The ethics of hope: newspaper reporting of chemotherapy

McGrath, Pam and Turner, Geoff (1995) The ethics of hope: newspaper reporting of chemotherapy. Australian Studies in Journalism, 4: 50-71.

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Author McGrath, Pam
Turner, Geoff
Title The ethics of hope: newspaper reporting of chemotherapy
Journal name Australian Studies in Journalism
Publication date 1995-01-01
Sub-type Article (original research)
Open Access Status File (Author Post-print)
Issue 4
Start page 50
End page 71
Editor Henningham, John
Place of publication Brisbane, QLD, Australia
Publisher University of Queensland, School of Journalism and Communication
Language eng
Abstract Although used extensively for experimental and palliative reasons, chemotherapy is a double-edged sword, offering only limited 'curative' value at the cost of significant side-effects from the toxicity of the drugs. Analysis of a newspaper database shows the portrayal of chemotherapy unduly emphasises the 'semiotics of hope', concentrating on stoic patients and highlighting the hopeful expectation of positive breakthroughs, even where these are unlikely. If cancer patients are to make truly informed choices about whether or not to opt for chemotherapy, they need to have a realistic assessment of the risk and benefits of the treatment. Although issues of informed consent are traditionally confined to the doctor-patient relationship, this article argues that because patients gain much of their information from the media, the media must also take responsibility for their role. A more realistic media would be more helpful to cancer patients when they are at their most vulnerable.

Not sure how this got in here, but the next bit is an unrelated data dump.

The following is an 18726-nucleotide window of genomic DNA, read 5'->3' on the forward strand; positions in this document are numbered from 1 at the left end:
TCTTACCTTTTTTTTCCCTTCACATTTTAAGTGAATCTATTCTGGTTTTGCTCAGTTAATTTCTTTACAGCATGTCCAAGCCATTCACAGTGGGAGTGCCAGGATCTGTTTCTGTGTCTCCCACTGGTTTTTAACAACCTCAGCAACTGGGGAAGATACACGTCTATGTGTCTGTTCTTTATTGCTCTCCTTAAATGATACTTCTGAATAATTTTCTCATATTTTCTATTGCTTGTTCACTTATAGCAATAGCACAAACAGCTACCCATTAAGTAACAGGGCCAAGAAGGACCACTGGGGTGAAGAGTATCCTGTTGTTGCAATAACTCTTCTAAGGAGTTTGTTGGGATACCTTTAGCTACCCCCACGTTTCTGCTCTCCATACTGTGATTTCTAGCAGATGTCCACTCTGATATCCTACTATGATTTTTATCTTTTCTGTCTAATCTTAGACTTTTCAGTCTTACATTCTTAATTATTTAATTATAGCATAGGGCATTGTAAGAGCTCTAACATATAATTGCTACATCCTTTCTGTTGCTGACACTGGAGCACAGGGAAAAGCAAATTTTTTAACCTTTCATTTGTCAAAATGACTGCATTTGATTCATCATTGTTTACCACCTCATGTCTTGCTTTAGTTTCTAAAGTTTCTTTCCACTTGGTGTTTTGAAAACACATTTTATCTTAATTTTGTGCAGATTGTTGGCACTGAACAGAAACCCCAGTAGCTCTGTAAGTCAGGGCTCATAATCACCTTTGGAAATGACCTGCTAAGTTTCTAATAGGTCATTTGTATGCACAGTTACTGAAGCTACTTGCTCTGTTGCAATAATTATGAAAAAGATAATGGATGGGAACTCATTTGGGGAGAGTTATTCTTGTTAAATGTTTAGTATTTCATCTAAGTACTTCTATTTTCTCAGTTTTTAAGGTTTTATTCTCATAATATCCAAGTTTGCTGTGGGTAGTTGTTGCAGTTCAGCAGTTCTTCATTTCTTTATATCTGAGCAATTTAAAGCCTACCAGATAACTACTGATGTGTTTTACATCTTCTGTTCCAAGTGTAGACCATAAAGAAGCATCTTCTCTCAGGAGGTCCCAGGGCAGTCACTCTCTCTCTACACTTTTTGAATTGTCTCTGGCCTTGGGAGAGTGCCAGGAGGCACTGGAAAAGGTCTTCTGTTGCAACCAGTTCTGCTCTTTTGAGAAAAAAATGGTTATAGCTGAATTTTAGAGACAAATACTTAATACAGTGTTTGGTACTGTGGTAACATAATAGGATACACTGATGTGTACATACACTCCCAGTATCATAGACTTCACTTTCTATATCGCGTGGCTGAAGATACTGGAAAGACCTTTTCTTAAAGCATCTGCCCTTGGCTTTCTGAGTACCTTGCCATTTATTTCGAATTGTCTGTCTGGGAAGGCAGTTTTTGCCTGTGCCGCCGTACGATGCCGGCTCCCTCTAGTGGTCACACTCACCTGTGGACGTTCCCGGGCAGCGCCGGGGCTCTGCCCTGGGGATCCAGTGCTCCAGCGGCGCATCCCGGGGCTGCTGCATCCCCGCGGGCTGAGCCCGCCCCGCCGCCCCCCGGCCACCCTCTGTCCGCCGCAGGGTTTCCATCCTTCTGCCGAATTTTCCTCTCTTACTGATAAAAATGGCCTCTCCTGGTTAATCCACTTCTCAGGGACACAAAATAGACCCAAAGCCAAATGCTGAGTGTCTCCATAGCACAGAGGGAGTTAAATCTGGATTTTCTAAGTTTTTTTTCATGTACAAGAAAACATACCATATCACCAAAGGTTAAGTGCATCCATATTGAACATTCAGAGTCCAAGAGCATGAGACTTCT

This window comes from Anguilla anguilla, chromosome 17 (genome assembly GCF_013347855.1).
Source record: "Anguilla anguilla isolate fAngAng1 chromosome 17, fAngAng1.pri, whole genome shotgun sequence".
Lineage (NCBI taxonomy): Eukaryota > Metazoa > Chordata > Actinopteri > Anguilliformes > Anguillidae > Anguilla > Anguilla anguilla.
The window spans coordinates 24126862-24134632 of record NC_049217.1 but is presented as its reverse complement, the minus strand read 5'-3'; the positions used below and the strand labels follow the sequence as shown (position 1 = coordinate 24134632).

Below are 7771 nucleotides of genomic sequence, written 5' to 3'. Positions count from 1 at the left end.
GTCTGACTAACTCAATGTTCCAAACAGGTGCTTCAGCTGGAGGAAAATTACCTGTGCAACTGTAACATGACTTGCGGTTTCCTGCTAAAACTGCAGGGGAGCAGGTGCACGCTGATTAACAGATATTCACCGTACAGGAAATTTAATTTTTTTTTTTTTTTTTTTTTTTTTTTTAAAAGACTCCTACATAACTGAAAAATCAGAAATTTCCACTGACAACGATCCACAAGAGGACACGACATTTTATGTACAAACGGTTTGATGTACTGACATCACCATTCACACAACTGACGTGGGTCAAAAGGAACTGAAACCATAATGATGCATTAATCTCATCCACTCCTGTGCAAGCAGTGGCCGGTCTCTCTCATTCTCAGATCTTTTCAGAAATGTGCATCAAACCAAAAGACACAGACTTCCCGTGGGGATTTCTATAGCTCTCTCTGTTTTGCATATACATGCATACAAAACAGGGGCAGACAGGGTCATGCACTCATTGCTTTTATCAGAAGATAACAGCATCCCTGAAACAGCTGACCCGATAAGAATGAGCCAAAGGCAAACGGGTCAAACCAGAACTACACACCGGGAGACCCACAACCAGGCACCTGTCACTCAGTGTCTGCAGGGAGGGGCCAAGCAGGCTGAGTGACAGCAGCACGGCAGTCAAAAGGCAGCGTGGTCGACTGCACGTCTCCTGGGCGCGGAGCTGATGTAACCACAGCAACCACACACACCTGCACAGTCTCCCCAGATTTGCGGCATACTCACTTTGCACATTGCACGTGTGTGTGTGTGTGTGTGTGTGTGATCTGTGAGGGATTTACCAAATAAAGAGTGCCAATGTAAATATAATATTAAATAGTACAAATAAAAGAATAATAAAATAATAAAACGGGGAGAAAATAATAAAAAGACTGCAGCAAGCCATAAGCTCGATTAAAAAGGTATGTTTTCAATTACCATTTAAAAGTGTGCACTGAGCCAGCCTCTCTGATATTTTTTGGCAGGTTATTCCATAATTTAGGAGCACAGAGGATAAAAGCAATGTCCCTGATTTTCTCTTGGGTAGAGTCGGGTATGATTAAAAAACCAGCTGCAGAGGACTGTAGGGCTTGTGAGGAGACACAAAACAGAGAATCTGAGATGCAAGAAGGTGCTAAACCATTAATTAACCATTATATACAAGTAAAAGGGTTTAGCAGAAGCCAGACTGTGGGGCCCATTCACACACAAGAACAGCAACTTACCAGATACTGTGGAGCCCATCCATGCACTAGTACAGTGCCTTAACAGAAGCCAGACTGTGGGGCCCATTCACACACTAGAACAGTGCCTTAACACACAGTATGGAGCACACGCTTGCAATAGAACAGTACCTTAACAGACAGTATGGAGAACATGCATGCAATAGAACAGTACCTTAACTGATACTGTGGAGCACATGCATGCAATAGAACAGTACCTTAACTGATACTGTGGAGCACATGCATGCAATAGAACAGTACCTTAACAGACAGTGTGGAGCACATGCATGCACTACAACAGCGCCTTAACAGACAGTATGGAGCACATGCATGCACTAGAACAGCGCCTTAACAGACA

Keyword Chemotherapy
Cancer patients
Media treatment of cancer
News framing
Q-Index Code C1
Q-Index Status Provisional Code
Institutional Status Unknown

Document type: Journal Article
Sub-type: Article (original research)
Collection: School of Communication and Arts Publications
 
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Created: Wed, 04 Feb 2004, 10:00:00 EST